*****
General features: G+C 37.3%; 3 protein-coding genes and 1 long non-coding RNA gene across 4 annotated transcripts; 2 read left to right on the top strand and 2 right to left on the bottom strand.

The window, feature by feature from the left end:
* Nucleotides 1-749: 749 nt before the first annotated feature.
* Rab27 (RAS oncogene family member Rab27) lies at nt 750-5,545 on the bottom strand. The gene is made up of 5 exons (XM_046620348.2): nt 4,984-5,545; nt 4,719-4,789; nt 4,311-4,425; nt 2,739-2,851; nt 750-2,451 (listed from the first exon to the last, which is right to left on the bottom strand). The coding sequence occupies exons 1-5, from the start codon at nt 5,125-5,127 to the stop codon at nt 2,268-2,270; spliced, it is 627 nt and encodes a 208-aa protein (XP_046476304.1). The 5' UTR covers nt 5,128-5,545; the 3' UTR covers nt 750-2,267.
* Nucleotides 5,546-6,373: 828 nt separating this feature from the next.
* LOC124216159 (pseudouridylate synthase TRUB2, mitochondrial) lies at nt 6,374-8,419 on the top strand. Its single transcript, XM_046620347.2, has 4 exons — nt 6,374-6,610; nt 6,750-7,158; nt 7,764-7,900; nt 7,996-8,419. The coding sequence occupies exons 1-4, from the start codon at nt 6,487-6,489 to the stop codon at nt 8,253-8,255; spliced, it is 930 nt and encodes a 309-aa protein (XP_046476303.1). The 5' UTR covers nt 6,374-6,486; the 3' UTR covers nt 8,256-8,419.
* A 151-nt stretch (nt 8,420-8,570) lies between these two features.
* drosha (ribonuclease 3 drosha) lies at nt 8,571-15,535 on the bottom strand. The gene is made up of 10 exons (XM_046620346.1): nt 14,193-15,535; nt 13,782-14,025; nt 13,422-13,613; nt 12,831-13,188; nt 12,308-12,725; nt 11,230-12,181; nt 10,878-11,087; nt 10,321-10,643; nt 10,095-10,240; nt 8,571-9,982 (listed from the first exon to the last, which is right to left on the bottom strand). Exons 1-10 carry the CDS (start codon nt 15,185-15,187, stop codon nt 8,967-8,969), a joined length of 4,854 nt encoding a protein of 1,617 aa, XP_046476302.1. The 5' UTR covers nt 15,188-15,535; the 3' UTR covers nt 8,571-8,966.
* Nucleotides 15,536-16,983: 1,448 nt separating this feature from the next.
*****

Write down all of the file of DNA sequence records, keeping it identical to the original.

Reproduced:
General features: G+C 37.3%; 3 protein-coding genes and 1 long non-coding RNA gene across 4 annotated transcripts; 2 read left to right on the top strand and 2 right to left on the bottom strand.

The window, feature by feature from the left end:
* Nucleotides 1-749: 749 nt before the first annotated feature.
* Rab27 (RAS oncogene family member Rab27) lies at nt 750-5,545 on the bottom strand. The gene is made up of 5 exons (XM_046620348.2): nt 4,984-5,545; nt 4,719-4,789; nt 4,311-4,425; nt 2,739-2,851; nt 750-2,451 (listed from the first exon to the last, which is right to left on the bottom strand). The coding sequence occupies exons 1-5, from the start codon at nt 5,125-5,127 to the stop codon at nt 2,268-2,270; spliced, it is 627 nt and encodes a 208-aa protein (XP_046476304.1). The 5' UTR covers nt 5,128-5,545; the 3' UTR covers nt 750-2,267.
* Nucleotides 5,546-6,373: 828 nt separating this feature from the next.
* LOC124216159 (pseudouridylate synthase TRUB2, mitochondrial) lies at nt 6,374-8,419 on the top strand. Its single transcript, XM_046620347.2, has 4 exons — nt 6,374-6,610; nt 6,750-7,158; nt 7,764-7,900; nt 7,996-8,419. The coding sequence occupies exons 1-4, from the start codon at nt 6,487-6,489 to the stop codon at nt 8,253-8,255; spliced, it is 930 nt and encodes a 309-aa protein (XP_046476303.1). The 5' UTR covers nt 6,374-6,486; the 3' UTR covers nt 8,256-8,419.
* A 151-nt stretch (nt 8,420-8,570) lies between these two features.
* drosha (ribonuclease 3 drosha) lies at nt 8,571-15,535 on the bottom strand. The gene is made up of 10 exons (XM_046620346.1): nt 14,193-15,535; nt 13,782-14,025; nt 13,422-13,613; nt 12,831-13,188; nt 12,308-12,725; nt 11,230-12,181; nt 10,878-11,087; nt 10,321-10,643; nt 10,095-10,240; nt 8,571-9,982 (listed from the first exon to the last, which is right to left on the bottom strand). Exons 1-10 carry the CDS (start codon nt 15,185-15,187, stop codon nt 8,967-8,969), a joined length of 4,854 nt encoding a protein of 1,617 aa, XP_046476302.1. The 5' UTR covers nt 15,188-15,535; the 3' UTR covers nt 8,571-8,966.
* Nucleotides 15,536-16,983: 1,448 nt separating this feature from the next.